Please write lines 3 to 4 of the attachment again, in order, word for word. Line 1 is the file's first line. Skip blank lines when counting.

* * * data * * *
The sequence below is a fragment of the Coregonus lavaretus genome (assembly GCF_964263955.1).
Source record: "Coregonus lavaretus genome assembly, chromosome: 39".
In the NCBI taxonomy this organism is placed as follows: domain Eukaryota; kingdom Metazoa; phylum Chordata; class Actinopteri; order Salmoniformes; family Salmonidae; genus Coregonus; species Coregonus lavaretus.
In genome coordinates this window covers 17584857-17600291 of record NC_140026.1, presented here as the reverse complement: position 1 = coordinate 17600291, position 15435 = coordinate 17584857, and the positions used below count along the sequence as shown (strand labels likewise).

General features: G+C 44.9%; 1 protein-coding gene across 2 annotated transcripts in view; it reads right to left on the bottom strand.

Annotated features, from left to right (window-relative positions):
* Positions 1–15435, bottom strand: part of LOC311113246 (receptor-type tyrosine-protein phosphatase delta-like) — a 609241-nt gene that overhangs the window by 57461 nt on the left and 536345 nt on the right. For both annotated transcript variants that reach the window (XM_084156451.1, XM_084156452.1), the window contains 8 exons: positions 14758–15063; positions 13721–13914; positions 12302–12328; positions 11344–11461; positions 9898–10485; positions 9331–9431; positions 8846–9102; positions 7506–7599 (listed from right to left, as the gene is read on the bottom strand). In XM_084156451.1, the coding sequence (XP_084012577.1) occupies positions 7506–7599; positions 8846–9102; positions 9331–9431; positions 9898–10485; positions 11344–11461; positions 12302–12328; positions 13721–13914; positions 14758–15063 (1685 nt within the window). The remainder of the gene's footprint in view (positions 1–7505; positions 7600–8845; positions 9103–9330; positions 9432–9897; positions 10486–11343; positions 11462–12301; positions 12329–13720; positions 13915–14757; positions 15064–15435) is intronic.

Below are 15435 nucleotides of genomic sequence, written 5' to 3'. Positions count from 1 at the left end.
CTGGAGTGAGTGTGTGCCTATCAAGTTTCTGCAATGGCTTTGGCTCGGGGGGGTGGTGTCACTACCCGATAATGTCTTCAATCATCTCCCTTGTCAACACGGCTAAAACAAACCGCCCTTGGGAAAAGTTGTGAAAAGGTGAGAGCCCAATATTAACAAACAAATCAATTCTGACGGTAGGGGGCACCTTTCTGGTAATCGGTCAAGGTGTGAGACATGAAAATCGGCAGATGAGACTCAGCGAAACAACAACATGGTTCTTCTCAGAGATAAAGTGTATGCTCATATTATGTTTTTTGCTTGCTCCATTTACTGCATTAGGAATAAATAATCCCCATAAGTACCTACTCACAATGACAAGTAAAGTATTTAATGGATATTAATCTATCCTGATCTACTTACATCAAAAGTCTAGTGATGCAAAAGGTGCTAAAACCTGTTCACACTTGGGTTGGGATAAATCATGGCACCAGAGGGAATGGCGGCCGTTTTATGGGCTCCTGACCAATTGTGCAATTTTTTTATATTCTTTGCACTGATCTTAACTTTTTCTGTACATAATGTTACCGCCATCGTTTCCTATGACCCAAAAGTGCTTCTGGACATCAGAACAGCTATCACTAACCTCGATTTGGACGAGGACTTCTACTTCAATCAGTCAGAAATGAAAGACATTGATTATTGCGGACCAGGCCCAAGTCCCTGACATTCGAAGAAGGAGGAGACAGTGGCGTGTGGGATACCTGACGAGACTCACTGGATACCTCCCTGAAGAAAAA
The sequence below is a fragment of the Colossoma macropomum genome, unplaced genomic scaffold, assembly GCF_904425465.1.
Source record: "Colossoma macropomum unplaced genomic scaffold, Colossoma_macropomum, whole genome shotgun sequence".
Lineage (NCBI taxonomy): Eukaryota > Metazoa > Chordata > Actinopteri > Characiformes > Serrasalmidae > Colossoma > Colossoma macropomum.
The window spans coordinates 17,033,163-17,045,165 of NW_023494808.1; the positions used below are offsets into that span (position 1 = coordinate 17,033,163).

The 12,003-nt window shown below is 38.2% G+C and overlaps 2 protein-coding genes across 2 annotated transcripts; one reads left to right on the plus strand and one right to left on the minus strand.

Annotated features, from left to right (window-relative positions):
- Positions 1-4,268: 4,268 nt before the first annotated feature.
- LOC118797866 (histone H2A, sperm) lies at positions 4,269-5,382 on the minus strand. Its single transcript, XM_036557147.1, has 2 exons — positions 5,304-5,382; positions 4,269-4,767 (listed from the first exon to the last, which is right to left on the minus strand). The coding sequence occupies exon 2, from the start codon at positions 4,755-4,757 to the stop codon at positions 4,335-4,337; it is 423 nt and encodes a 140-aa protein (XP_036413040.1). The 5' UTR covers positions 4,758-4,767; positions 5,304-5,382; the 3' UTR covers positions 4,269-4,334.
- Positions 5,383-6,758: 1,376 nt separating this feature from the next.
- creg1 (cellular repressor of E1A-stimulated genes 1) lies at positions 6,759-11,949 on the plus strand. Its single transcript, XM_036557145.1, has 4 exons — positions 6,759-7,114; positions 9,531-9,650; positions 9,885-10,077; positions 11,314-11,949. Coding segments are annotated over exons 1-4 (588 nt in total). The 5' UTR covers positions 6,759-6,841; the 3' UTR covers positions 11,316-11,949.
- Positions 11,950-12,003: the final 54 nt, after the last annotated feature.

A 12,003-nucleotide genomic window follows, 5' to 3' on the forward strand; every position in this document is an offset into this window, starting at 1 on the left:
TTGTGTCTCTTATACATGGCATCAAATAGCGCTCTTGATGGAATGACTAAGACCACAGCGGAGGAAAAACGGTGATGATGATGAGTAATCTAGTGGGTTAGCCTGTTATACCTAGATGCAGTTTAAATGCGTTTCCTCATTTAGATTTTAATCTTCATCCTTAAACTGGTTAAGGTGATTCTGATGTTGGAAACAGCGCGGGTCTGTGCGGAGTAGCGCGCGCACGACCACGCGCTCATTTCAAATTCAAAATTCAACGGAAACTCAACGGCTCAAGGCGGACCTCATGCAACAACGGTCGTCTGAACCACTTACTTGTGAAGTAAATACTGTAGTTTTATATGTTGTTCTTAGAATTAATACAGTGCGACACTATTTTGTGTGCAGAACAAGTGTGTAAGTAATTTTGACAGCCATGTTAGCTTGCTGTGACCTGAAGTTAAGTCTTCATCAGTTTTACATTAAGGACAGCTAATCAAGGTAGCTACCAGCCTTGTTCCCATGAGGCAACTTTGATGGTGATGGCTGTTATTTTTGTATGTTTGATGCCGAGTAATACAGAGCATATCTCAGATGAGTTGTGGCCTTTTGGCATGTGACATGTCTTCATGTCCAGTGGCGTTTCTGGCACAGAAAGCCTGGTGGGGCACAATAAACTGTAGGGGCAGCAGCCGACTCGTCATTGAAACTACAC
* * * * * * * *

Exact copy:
In the NCBI taxonomy this organism is placed as follows: domain Eukaryota; kingdom Metazoa; phylum Chordata; class Actinopteri; order Salmoniformes; family Salmonidae; genus Coregonus; species Coregonus lavaretus.
In genome coordinates this window covers 17584857-17600291 of record NC_140026.1, presented here as the reverse complement: position 1 = coordinate 17600291, position 15435 = coordinate 17584857, and the positions used below count along the sequence as shown (strand labels likewise).